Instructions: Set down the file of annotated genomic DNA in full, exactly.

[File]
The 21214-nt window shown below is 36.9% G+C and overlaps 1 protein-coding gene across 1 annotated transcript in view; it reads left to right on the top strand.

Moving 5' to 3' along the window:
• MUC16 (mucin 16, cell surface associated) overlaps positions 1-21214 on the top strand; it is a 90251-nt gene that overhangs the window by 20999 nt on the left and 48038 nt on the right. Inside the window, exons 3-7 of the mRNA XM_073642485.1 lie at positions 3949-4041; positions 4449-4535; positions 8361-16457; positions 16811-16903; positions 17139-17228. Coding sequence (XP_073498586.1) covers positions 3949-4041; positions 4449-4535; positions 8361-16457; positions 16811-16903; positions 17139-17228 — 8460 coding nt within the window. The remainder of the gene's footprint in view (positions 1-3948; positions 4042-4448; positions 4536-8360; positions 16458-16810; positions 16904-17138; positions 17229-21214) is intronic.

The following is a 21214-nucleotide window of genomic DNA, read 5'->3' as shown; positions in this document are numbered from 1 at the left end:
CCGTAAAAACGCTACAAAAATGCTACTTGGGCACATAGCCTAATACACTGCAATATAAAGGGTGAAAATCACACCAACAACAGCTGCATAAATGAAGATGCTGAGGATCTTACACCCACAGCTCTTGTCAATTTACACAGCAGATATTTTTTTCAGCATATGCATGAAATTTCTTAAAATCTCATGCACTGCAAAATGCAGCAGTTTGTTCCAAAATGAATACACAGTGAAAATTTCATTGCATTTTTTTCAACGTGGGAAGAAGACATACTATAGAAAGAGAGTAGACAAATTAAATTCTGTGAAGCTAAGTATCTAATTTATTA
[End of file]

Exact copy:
The 21214-nt window shown below is 36.9% G+C and overlaps 1 protein-coding gene across 1 annotated transcript in view; it reads left to right on the top strand.

Moving 5' to 3' along the window:
• MUC16 (mucin 16, cell surface associated) overlaps positions 1-21214 on the top strand; it is a 90251-nt gene that overhangs the window by 20999 nt on the left and 48038 nt on the right. Inside the window, exons 3-7 of the mRNA XM_073642485.1 lie at positions 3949-4041; positions 4449-4535; positions 8361-16457; positions 16811-16903; positions 17139-17228. Coding sequence (XP_073498586.1) covers positions 3949-4041; positions 4449-4535; positions 8361-16457; positions 16811-16903; positions 17139-17228 — 8460 coding nt within the window. The remainder of the gene's footprint in view (positions 1-3948; positions 4042-4448; positions 4536-8360; positions 16458-16810; positions 16904-17138; positions 17229-21214) is intronic.

The following is a 21214-nucleotide window of genomic DNA, read 5'->3' as shown; positions in this document are numbered from 1 at the left end:
CCGTAAAAACGCTACAAAAATGCTACTTGGGCACATAGCCTAATACACTGCAATATAAAGGGTGAAAATCACACCAACAACAGCTGCATAAATGAAGATGCTGAGGATCTTACACCCACAGCTCTTGTCAATTTACACAGCAGATATTTTTTTCAGCATATGCATGAAATTTCTTAAAATCTCATGCACTGCAAAATGCAGCAGTTTGTTCCAAAATGAATACACAGTGAAAATTTCATTGCATTTTTTTCAACGTGGGAAGAAGACATACTATAGAAAGAGAGTAGACAAATTAAATTCTGTGAAGCTAAGTATCTAATTTATTA